Musings, North Dakota Living, Teaching

Snow Day with Capital Letters

A Snow Day. I cannot believe it. I’m so in awe, that I’m honoring the Snow Day by capitalizing it. (That is how an English teacher uses the tricks of the language to show appreciation. Or proves herself to be a giant dork.)

Our frosty farm, location of my Snow Day
Our frosty farm, location of my Snow Day

This morning when I saw the voicemail on my phone from the familiar 444 school-alert number, my heart skipped a beat. But for all the times the voicemail notifications from the 444 number have appeared before 7 a.m., my hopes for a Snow Day never come true. So I listened to the voicemail eagerly, hoping at least for a late start that would allow me to sit and drink coffee at my kitchen table, a nonexistent treat during the work week.

It was even better than I had hoped: a real live Snow Day! I know that we will have to make it up sooner or later, probably at the end of the school year, but whatever. For now, it feels glorious. It’s like a present when it’s not even your birthday. It’s like a second Christmas. It’s like receiving a package in a snow-covered mailbox.


It’s like a warm summer morni– No. Too far.

I will say that Snow Days as an adult are a little different than they were growing up. Snows Days now come a little less freely, a little more burdened with grown-up responsibilities. I am not complaining, mind you. It’s just that now, Snow Days are a chance to catch up on chores and duties (yuck) that otherwise I wouldn’t have time to do. So, this morning after listening to the voicemail, I thought about basking in Snow-Day-ness by lying in my bed for another couple hours, then drinking coffee at my kitchen table for another couple hours, then immersing myself in my guilty pleasure, Pinterest, for another couple hours, then perhaps painting my nails a bright coral, and then… Well you get the picture. But an image popped into my mind: a stack of 16 research papers at school, sitting untouched, the only 16 remaining ungraded papers of the 60-some I collected a week ago. And a whole day of free time to work on them. Yuck again. But the image wouldn’t go away. So recklessly, I bundled up, went out into the snow to feed my dogs, and started my sturdy little Ford Escape to make the 13-mile trip to town to collect my grown-up responsibility.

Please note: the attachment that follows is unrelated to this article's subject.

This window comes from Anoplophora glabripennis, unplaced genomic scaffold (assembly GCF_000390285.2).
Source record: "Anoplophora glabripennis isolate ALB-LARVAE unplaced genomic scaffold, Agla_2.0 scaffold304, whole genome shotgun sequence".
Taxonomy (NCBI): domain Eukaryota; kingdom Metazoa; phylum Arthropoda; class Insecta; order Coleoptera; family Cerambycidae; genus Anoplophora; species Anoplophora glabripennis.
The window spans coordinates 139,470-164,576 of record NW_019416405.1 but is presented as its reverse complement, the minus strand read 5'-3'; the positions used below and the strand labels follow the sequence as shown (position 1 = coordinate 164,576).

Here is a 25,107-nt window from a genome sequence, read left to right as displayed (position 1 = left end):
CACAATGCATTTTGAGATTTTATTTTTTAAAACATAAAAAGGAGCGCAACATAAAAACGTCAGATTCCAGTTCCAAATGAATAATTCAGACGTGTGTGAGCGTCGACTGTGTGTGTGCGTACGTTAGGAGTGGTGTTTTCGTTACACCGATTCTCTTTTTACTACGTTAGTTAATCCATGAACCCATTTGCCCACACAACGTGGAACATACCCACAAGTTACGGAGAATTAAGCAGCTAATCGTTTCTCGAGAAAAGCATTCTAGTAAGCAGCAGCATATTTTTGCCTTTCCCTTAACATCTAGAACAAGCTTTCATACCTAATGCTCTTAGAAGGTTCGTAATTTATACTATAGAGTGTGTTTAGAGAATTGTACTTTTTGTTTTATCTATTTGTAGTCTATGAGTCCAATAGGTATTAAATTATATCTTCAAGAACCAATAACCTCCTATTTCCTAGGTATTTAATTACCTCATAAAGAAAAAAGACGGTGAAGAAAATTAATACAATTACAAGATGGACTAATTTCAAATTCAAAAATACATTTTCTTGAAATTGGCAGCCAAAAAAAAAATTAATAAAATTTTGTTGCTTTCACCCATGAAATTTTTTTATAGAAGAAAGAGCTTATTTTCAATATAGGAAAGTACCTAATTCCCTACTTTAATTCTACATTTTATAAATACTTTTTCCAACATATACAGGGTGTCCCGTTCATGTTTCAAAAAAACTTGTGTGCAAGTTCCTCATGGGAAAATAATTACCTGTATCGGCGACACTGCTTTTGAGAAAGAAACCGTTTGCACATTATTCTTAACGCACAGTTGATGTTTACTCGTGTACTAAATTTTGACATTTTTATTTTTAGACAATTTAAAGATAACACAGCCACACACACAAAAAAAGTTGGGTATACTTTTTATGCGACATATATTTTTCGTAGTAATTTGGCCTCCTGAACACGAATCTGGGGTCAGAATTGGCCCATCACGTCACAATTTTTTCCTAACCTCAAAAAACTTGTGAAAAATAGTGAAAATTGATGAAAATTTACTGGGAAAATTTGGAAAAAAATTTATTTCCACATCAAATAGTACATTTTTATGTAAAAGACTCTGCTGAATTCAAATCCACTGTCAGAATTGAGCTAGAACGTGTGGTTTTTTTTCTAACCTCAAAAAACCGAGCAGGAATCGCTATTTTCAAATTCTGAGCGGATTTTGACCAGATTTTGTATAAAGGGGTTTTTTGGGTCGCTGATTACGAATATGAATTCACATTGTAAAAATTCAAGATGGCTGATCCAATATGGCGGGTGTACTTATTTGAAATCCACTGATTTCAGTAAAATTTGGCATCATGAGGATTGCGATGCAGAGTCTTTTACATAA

No blizzard can keep an English teacher away from her true love, a stack of research papers.


Actually, that is not true. Grading research papers is not enjoyable. Of all my English teaching duties, it is my least favorite. But it’s also a duty I feel compelled to do, so every winter I spend a unit teaching freshmen the ins and outs of navigating the library and using MLA style and citing sources properly. It’s usually quite a mess, but if my students even come out of the unit with a somewhat-readable paper and an understanding of the word “plagiarism,” I feel I’ve accomplished something.